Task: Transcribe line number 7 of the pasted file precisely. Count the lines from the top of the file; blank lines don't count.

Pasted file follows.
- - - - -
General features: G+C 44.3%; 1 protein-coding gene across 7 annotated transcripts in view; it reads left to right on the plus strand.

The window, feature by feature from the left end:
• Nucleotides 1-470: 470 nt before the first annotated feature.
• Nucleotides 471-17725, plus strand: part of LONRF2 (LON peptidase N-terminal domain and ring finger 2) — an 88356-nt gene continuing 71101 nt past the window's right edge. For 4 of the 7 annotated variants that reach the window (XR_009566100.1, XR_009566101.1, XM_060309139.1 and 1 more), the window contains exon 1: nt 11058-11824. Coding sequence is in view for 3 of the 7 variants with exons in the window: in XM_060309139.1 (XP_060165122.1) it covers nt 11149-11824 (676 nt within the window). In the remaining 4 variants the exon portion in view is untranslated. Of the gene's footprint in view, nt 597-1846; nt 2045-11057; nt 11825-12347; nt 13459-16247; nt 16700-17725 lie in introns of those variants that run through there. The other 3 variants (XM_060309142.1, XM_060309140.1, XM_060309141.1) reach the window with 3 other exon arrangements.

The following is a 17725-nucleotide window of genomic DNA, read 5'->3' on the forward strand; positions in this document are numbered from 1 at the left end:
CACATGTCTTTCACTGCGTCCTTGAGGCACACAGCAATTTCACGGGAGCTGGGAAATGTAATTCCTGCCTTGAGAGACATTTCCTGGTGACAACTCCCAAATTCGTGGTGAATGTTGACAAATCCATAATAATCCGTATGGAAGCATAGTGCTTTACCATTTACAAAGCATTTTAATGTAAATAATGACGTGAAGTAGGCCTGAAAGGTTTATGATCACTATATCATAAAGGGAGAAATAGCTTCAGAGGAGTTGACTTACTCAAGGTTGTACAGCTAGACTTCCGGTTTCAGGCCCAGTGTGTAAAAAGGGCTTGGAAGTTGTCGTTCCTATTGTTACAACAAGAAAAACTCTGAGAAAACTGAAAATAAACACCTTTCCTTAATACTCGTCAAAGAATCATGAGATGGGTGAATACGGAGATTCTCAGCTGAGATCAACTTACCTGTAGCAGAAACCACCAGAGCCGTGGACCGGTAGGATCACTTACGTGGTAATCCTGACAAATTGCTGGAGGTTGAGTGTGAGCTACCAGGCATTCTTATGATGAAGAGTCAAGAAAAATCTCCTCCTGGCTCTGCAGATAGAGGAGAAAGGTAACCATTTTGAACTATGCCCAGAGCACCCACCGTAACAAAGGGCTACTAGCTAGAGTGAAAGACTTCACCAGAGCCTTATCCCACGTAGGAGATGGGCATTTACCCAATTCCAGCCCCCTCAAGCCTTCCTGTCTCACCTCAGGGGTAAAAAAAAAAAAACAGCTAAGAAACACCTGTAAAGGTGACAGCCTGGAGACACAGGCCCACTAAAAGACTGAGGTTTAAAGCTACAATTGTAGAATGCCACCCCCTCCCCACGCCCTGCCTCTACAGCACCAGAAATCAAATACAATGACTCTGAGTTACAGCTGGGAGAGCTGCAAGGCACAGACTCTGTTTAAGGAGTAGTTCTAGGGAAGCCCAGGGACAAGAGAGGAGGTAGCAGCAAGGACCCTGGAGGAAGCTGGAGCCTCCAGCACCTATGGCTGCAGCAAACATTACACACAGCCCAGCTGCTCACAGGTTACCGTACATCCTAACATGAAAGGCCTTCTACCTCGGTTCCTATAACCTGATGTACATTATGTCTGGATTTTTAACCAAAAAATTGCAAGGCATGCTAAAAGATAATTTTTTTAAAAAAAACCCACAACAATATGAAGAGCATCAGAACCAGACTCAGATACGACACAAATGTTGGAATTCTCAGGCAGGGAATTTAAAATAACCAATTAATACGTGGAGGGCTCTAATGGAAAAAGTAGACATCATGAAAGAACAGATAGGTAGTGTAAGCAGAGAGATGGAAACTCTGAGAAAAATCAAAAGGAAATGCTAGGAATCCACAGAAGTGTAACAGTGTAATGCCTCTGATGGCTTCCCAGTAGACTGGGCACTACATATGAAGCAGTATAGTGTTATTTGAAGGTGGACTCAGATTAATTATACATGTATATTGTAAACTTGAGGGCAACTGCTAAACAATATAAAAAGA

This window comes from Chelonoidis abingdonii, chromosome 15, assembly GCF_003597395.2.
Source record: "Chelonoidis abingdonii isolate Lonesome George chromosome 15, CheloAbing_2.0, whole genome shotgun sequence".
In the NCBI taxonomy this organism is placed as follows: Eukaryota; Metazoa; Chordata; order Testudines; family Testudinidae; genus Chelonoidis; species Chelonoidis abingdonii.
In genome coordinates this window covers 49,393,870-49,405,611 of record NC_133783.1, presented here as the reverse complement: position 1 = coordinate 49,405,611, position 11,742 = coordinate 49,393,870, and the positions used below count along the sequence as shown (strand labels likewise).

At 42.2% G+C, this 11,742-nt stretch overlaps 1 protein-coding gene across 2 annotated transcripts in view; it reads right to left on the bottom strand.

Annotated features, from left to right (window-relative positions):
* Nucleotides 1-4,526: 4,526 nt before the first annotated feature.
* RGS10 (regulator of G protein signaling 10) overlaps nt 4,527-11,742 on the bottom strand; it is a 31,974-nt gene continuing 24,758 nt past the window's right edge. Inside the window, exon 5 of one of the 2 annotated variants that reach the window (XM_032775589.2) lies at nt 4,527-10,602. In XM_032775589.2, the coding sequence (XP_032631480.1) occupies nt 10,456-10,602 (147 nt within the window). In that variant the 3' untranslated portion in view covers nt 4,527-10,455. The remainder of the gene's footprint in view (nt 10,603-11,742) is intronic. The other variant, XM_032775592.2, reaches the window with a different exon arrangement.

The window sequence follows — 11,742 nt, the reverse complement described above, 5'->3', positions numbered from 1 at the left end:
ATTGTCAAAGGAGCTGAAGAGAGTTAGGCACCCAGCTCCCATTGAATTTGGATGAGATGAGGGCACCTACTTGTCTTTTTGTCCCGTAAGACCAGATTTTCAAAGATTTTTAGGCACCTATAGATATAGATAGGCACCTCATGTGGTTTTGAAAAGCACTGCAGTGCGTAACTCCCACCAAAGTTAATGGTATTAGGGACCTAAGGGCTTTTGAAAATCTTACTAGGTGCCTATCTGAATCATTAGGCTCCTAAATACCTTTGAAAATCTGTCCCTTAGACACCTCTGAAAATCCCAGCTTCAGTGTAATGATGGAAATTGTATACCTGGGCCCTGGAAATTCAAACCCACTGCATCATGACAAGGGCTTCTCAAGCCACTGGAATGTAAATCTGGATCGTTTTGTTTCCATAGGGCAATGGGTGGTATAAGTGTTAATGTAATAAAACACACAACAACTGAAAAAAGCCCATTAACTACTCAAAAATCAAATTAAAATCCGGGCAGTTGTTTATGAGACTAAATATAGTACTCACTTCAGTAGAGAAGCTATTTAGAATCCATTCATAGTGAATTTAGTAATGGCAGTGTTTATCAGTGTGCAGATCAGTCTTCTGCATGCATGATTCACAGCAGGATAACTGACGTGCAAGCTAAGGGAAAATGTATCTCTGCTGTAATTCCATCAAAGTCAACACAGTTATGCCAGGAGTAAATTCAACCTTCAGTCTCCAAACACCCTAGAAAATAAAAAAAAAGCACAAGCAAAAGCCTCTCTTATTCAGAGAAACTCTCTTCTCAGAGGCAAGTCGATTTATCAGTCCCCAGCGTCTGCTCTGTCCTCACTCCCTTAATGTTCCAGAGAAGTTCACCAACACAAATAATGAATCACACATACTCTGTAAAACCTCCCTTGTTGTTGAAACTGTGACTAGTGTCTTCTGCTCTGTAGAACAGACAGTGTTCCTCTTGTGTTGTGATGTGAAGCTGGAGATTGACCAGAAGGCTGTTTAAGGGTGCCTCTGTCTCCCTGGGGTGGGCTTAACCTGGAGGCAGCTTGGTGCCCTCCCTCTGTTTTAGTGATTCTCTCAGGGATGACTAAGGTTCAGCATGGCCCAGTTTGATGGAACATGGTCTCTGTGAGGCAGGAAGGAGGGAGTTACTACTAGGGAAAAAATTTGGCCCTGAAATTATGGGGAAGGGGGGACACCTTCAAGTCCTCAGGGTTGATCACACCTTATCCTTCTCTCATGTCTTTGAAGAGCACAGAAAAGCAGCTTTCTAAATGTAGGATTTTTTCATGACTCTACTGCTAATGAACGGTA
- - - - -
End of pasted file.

This window comes from Chelonoidis abingdonii, chromosome 15, assembly GCF_003597395.2.